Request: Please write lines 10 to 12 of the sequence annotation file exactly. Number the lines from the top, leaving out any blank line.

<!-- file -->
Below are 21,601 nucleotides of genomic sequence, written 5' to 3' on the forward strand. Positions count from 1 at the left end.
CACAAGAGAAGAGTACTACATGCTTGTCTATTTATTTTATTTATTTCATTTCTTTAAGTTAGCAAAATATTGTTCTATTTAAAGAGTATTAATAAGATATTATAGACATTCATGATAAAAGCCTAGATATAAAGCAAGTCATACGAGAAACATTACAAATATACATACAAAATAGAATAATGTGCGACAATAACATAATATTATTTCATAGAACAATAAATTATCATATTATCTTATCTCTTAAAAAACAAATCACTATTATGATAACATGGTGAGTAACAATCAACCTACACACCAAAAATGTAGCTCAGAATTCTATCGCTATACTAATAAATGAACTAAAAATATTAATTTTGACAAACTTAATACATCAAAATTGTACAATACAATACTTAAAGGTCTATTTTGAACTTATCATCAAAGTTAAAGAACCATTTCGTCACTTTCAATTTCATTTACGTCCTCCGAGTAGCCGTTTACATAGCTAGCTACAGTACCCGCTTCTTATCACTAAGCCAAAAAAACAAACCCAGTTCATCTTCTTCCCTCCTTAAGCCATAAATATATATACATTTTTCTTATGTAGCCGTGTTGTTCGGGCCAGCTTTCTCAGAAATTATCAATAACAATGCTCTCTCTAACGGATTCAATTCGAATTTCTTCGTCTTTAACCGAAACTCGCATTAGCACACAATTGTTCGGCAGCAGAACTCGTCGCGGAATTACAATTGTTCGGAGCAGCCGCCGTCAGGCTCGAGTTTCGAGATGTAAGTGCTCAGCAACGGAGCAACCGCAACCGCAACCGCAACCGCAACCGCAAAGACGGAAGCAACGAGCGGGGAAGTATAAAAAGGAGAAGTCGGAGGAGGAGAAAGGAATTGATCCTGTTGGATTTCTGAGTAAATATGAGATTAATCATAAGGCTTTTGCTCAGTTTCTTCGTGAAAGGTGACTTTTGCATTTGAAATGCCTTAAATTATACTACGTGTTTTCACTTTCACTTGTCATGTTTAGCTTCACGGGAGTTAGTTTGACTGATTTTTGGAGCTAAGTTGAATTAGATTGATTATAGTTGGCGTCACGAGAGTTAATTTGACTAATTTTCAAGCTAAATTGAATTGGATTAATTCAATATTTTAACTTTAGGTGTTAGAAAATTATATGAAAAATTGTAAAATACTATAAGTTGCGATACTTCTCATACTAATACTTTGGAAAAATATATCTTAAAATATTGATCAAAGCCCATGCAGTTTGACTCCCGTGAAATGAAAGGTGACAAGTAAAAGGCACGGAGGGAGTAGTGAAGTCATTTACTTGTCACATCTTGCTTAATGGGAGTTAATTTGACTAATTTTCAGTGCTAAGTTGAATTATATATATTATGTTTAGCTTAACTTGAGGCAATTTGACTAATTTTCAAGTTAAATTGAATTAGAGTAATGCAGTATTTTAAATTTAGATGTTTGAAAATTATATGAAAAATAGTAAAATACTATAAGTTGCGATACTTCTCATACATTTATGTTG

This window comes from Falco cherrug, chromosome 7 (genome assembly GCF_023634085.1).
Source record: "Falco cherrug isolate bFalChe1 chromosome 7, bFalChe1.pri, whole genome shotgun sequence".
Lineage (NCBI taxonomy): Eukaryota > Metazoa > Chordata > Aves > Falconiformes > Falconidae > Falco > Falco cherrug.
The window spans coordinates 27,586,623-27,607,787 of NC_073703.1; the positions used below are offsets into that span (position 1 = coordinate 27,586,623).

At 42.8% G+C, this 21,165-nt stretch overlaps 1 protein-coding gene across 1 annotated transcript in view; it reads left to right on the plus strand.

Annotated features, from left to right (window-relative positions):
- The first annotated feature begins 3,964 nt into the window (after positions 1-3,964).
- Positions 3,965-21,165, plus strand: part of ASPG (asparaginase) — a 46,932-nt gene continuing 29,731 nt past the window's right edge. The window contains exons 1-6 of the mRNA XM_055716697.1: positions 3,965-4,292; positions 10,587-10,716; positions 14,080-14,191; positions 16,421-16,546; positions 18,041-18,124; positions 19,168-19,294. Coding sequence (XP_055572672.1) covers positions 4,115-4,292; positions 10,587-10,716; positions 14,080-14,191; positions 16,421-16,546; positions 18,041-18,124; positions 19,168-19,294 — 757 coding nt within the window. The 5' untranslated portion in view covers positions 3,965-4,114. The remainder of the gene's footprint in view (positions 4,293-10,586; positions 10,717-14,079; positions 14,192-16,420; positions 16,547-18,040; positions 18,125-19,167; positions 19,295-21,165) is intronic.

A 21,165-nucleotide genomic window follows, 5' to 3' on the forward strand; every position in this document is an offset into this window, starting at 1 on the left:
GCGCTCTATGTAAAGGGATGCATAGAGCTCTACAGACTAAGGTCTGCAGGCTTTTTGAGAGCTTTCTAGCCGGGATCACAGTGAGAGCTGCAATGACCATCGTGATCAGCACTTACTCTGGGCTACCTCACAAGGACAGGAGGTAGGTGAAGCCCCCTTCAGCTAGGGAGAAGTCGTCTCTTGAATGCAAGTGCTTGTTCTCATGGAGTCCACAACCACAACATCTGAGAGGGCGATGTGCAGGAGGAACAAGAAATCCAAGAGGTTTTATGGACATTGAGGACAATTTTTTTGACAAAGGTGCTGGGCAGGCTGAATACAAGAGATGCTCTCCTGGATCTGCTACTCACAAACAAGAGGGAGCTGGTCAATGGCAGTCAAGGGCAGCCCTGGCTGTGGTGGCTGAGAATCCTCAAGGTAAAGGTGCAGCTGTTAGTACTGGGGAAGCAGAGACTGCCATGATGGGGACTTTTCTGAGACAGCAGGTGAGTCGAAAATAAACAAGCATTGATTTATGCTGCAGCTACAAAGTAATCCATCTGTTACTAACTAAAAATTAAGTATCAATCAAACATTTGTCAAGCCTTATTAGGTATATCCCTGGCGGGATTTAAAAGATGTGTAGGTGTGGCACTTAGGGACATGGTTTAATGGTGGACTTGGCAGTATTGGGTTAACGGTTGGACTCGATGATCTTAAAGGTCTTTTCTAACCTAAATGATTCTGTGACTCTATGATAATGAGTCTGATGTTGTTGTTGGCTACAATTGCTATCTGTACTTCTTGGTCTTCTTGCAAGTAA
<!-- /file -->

- Positions 3,965-21,165, plus strand: part of ASPG (asparaginase) — a 46,932-nt gene continuing 29,731 nt past the window's right edge. The window contains exons 1-6 of the mRNA XM_055716697.1: positions 3,965-4,292; positions 10,587-10,716; positions 14,080-14,191; positions 16,421-16,546; positions 18,041-18,124; positions 19,168-19,294. Coding sequence (XP_055572672.1) covers positions 4,115-4,292; positions 10,587-10,716; positions 14,080-14,191; positions 16,421-16,546; positions 18,041-18,124; positions 19,168-19,294 — 757 coding nt within the window. The 5' untranslated portion in view covers positions 3,965-4,114. The remainder of the gene's footprint in view (positions 4,293-10,586; positions 10,717-14,079; positions 14,192-16,420; positions 16,547-18,040; positions 18,125-19,167; positions 19,295-21,165) is intronic.

A 21,165-nucleotide genomic window follows, 5' to 3' on the forward strand; every position in this document is an offset into this window, starting at 1 on the left:
GCGCTCTATGTAAAGGGATGCATAGAGCTCTACAGACTAAGGTCTGCAGGCTTTTTGAGAGCTTTCTAGCCGGGATCACAGTGAGAGCTGCAATGACCATCGTGATCAGCACTTACTCTGGGCTACCTCACAAGGACAGGAGGTAGGTGAAGCCCCCTTCAGCTAGGGAGAAGTCGTCTCTTGAATGCAAGTGCTTGTTCTCATGGAGTCCACAACCACAACATCTGAGAGGGCGATGTGCAGGAGGAACAAGAAATCCAAGAGGTTTTATGGACATTGAGGACAATTTTTTTGACAAAGGTGCTGGGCAGGCTGAATACAAGAGATGCTCTCCTGGATCTGCTACTCACAAACAAGAGGGAGCTGGTCAATGGCAGTCAAGGGCAGCCCTGGCTGTGGTGGCTGAGAATCCTCAAGGTAAAGGTGCAGCTGTTAGTACTGGGGAAGCAGAGACTGCCATGATGGGGACTTTTCTGAGACAGCAGGTGAGTCGAAAATAAACAAGCATTGATTTATGCTGCAGCTACAAAGTAATCCATCTGTTACTAACTAAAAATTAAGTATCAATCAAACATTTGTCAAGCCTTATTAGGTATATCCCTGGCGGGATTTAAAAGATGTGTAGGTGTGGCACTTAGGGACATGGTTTAATGGTGGACTTGGCAGTATTGGGTTAACGGTTGGACTCGATGATCTTAAAGGTCTTTTCTAACCTAAATGATTCTGTGACTCTATGATAATGAGTCTGATGTTGTTGTTGGCTACAATTGCTATCTGTACTTCTTGGTCTTCTTGCAAGTAA